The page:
In a fiction film that I made, I directed performances to make them feel as honest as possible, and as real as possible, like in a documentary where you try to get your subjects to feel as honest and real on camera, because they have a camera in their face and you are sort of altering reality.  In a way, you are trying to figure out “how can they be themselves?  How can they be most natural?”  The difference is they are that person rather than embodying a character through lines they’re supposed to say.

CC: What have been some of the greatest challenges you have faced during your filmmaking endeavors?

NB: In non-fiction films – and cinéma vérité documentary – the great challenge is “how do I capture every important moment?” – without literally moving in with the subjects!  Sometimes the anxiety of that is overwhelming.  You really want to do justice to their story and not just have it recounted in interviews, these dramatic moments.  In my feature On the Ropes, when the main character is having a trial – it’s a big part of her story – I had been filming pre-trial hearings without any problem and then we showed up for the trial and the judge just said “No.  You can’t.”  The trial hadn’t started, they were still having to complete jury selection, so we very quickly had to hire a lawyer who specialized in this.  We contested it, and questioned whether the judge was really allowed to say no, whether it was for a specific reason, such as if this were a minor or involved sexual violations, and they got it overturned.  That was a very frightening period.  It involves so many issues in relation to what the subject is going through, having to film this very sensitive issue and worrying can I film this or not film it.  It was a very difficult time.

With The Kid Stays in the Picture, one of the big challenges was that we had a big disagreement with the studio that was financing the picture over the structure of the movie, and we had to go on a hiatus for several months and thought the film was never going to get finished.

On American Teen – and I knew this going into the project – it was dealing with teenagers who have a Lord of the Flies culture, they do not trust adults.  They know adults will not approve us, so in order to gain their trust and get the kind of access I needed was very challenging.  We’d go up and down all year long, what they would allow and not allow in developing relationships and that was very hard.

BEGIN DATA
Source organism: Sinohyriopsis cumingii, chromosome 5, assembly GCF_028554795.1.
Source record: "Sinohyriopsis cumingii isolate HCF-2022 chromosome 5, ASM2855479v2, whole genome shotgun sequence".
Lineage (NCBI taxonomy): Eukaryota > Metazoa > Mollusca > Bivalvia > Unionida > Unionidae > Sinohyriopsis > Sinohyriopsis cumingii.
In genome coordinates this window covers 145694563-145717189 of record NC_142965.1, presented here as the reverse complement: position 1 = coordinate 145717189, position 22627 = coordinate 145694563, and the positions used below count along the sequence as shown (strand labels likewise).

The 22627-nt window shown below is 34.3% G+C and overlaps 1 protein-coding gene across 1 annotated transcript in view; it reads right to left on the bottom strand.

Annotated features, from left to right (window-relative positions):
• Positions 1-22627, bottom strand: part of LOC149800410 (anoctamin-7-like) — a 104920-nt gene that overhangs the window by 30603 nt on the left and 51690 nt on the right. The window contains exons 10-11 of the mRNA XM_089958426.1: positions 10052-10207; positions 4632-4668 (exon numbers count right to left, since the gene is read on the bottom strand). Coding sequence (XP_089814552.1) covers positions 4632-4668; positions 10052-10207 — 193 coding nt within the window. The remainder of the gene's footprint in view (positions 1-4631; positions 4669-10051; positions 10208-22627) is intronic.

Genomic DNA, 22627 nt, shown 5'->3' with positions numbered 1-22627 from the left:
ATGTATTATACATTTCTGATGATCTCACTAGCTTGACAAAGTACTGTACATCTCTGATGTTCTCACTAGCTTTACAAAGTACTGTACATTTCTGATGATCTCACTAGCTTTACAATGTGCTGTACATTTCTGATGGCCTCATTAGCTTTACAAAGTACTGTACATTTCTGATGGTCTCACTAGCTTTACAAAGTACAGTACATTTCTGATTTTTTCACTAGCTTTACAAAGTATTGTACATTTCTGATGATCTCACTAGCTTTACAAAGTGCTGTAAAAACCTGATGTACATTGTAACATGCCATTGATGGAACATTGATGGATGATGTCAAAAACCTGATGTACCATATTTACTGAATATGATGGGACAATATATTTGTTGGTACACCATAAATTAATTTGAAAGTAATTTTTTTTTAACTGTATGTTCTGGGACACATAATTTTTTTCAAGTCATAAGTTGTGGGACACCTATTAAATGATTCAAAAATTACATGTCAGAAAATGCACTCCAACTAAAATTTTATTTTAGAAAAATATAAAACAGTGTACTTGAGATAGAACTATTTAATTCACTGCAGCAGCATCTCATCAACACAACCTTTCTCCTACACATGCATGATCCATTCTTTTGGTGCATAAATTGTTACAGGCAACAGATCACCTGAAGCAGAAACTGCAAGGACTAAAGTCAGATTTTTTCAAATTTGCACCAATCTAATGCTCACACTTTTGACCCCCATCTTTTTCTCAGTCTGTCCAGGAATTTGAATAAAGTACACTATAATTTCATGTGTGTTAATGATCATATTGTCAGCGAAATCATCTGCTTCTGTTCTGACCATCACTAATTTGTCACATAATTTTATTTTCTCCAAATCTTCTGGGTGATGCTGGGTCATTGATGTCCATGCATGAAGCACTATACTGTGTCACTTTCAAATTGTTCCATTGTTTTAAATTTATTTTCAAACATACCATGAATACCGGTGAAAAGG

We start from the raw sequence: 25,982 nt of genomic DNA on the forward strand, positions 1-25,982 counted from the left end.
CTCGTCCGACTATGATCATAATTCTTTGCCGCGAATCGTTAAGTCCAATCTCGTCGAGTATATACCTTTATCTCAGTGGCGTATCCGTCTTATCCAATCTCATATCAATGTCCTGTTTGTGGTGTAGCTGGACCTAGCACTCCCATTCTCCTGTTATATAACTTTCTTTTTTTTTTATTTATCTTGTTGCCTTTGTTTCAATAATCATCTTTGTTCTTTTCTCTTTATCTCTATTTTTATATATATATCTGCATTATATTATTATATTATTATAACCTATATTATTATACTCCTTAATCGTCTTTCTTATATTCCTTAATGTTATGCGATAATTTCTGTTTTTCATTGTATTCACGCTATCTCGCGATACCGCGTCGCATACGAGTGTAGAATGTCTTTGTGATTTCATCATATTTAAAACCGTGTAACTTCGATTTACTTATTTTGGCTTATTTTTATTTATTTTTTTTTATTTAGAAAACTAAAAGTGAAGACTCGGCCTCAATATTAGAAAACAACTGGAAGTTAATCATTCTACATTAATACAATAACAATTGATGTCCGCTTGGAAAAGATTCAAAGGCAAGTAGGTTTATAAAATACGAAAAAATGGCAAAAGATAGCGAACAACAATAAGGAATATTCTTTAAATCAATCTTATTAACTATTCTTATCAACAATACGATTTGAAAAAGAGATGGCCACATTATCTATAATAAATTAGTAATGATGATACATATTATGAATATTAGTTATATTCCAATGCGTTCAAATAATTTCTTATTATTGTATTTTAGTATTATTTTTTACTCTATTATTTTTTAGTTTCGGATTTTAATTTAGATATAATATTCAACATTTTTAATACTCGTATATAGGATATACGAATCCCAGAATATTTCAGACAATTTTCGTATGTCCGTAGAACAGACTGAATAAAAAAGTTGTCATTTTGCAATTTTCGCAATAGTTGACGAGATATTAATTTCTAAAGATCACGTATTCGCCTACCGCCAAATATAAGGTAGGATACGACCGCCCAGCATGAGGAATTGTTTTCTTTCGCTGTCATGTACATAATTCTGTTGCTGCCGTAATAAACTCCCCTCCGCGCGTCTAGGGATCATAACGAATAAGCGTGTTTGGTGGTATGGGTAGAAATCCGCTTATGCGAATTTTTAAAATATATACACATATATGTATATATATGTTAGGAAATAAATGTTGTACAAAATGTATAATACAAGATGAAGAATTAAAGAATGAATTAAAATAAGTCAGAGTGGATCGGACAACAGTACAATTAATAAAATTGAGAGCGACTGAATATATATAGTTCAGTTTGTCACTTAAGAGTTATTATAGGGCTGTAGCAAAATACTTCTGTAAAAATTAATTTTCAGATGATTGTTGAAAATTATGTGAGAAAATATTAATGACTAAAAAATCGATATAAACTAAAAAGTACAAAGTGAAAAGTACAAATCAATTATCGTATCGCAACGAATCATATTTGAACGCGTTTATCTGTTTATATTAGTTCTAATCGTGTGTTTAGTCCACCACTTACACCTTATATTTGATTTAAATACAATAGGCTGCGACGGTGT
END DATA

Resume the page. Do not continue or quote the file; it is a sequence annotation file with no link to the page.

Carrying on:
With fiction filmmaking, it was a unique experience for me to work with actors, but I think I rose to the occasion and really enjoyed it.  It was a learning curve, and some of the scenes we would clearly be writing them as we were shooting.  It’s such a tight schedule and there’s so much money on the line, you can feel that stress and pressure every day.  That can be very hard.

In documentary filmmaking, you are asking people to open up their lives to you, and you have to gain their trust, and with actors – even though they’re a trained professional playing a part – you are guiding them into how they should appear on screen and they equally need to trust you in a different way. They need to trust that they’re in good hands and that when you ask them to do something in a certain way they won’t end up looking like fools but they will actually be complimented by that process.  When you’re a first-timer, you have to earn their trust.  You can’t say “Oh, look at such-and-such movie that I did.”

CC: What have been among your most fulfilling experiences in moviemaking?

NB: For me, it’s always been the first time I’ve premiered a movie, and watching the audience respond to it.  That’s always a great experience.

I think that non-fiction is a really interesting arena to explore because a lot of what’s been done has stayed fairly conventional.  Obviously, there has been experimentation, but there is so much more experimentation that can be had in non-fiction that hasn’t been done before.  It seems like a wider arena to be more groundbreaking, whereas with fiction it’s been around longer and it doesn’t seem as open a playing field to try new things, even if of course there are always new ways of communicating in fiction movies.  I don’t know if audiences are open to it, because there are distinct conventions in what people expect in non-fiction and how they expect it to be presented.  But facing this challenge can be very fulfilling.

*Teachers use the “Critical Notebook 1c” exercise from Instructor Resources for questions about “American Teen” in order to develop students’ analytical skills and understanding of media messages.